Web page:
That was my middle’s story today.  My good friend Britt ended up coming for lunch (with her two youngest), and so I opted to make my dinner plan for lunch for just the two of us.  The kiddos got other things, the plan being that mine could then have our lunch for their dinner (my hubby was working a bit late).  Which was unfortunate for my middle, since she is NOT a fan of Mexican food.  There were leftovers in the fridge that needed to be eaten as well, but since she’d already had this Creamy Ham and Macaroni for lunch (SERIOUSLY good and a family staple–use sharp cheddar and you’ll be in lactose tolerant heaven!), she was left with a choice between ham and lentil soup and the Mexican food; hence this post.  (I believe I’ve already mentioned that there is only one soup I don’t have to practically force feed my middle.  Ham and lentil is not it.)

My middle’s dilemma notwithstanding, my friend and I quite enjoyed Mel’s Black Bean and Butternut Enchilada Skillet.  It had a very mild kick, but nothing this wimp couldn’t handle.  I combined two brands of green enchilada sauce to have enough (homemade didn’t happen today), and after taste testing both, I actually found I preferred the cheaper one.  (So long, Old Elpaso!  It’s Western Family from here on out!) I used three cups of chicken and I liked the ratio (I also dumped in a little extra green enchilada sauce, because it called for two cups and I had two 10 ounce cans.  Why not?).  The one thing I would watch for is the squash.  My friends is a big fan of butternut squash, but no one in my family is exactly enthusiastic about it.  My hubby said he didn’t really notice it, which is impressive for him, but my oldest complained.  I found that the smaller pieces, the ones that were creamy soft, were perfect and just added a nice note of sweetness overall; the bigger pieces were more noticeable as SQUASH.  My friend Andrea–the one I used to cook with a lot, who has now given the ok to be called by name (although an acronym would have been kind of entertaining)–suggested I let the squash simmer in the enchilada sauce for a bit for just that reason, but to make that work I needed to hold off adding the tortillas (which I realized about one minute after it became a moot point).  I will NOT make that mistake next time.  Even the boy left a suspicious number of squash pieces on his tray, although I think he enjoyed the recipe overall.  Dice it small, let it simmer, and enjoy!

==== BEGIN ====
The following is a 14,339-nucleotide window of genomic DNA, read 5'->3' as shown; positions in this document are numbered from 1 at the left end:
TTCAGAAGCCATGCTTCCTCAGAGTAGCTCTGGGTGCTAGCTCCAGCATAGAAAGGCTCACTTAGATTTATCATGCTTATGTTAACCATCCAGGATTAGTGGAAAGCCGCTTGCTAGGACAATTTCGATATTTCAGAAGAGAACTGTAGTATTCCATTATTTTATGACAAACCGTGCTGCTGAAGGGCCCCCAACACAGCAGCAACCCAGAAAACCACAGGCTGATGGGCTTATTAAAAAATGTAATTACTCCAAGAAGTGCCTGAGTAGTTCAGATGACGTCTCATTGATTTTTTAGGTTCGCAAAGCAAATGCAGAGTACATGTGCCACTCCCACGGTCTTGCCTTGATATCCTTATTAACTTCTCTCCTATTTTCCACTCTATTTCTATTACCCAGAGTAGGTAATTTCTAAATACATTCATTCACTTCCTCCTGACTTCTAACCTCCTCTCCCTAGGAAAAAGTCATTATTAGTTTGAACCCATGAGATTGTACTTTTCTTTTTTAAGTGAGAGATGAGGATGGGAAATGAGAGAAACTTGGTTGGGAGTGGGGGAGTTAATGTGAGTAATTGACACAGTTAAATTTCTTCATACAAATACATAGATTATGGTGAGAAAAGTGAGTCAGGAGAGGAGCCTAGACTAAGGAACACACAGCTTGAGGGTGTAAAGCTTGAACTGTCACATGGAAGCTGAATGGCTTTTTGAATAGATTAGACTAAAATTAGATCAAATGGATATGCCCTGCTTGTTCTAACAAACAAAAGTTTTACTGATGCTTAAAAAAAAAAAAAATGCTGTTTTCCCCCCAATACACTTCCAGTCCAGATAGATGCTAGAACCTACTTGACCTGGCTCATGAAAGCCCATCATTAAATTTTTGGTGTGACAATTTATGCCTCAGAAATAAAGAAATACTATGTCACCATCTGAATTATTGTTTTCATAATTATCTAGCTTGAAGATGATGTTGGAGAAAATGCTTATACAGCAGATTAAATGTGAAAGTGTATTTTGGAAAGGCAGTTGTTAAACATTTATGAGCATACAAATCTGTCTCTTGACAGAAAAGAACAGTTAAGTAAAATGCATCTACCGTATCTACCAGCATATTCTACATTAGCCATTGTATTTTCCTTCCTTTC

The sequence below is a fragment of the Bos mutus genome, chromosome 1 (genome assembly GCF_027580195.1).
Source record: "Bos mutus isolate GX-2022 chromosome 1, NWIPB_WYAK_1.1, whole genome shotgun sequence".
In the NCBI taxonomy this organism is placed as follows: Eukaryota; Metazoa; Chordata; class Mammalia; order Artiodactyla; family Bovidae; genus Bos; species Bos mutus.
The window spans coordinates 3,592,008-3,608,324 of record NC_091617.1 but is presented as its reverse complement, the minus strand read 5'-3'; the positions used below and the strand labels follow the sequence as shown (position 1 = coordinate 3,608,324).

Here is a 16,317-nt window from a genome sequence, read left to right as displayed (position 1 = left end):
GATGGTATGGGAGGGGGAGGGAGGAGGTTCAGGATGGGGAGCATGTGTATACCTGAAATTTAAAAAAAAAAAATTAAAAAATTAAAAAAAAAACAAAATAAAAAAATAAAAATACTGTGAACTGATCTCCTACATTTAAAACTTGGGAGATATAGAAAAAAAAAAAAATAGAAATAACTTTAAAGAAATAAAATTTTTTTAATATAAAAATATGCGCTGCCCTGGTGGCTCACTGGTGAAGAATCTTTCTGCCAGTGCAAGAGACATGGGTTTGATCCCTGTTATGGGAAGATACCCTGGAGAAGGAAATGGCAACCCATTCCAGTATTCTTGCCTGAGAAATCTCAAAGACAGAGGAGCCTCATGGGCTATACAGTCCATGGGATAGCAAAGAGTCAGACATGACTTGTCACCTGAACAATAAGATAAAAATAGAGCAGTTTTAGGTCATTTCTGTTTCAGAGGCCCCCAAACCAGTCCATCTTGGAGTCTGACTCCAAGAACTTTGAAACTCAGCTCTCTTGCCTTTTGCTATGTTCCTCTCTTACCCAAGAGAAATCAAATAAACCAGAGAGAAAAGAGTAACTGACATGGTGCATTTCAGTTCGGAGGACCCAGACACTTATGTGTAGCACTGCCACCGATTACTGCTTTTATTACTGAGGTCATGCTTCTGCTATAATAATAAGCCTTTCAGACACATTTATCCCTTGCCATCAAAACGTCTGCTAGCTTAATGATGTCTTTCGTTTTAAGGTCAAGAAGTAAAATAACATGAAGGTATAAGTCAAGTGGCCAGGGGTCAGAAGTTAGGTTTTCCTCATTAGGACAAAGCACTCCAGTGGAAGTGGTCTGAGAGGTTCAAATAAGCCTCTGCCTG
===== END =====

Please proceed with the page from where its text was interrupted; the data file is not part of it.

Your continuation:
By the way, a public service announcement:

Cinnamon Sugar Triscuit Thin Crisps–thumbs down.  The kids like them, but Britt and I both thought they were weird.

Wasabi & Soy Sauce Triscuit Thin Crisps–mmmmm.  Tasty.  Thumbs up!

Kettle Brand Sweet & Salty Potato Chips–thumbs down.  They were neither sweet enough nor salty enough.  (“Blah” comes to mind…)


Apr 30, 2014 - Uncategorized    Comments Off on Treating Laundry and Seeing Pigs Fly

Treating Laundry and Seeing Pigs Fly

Since I’ve been too busy to actually finish the amazing book I’m currently reading (I’ll get there eventually, don’t you worry!), this post is going to center on the ‘being mommy’ part of my blog–although really, laundry is for everyone.  Right?  Who doesn’t have stains that spray and wash doesn’t touch?  Stains, for example, that might stem (ha! unintentional pun!) from your children playing with dandelions, or from your children (or your spouse, or, you know, YOU) wearing your food?  Worry not!  One of my (7) sisters-in-law told me about her stain fighting method years ago, and I’ve never seen its equal.  (Brief pause to savor the “Princess Bride” reference.)  I’ve seen this demolish stains on clothes that had already been through the dryer; it works wonders on stubborn grease spots.  (It won’t get you anywhere with rust, though.  Sorry.  As far as I know, you’re out of luck there.)  It’s also easy.  Here’s what you do: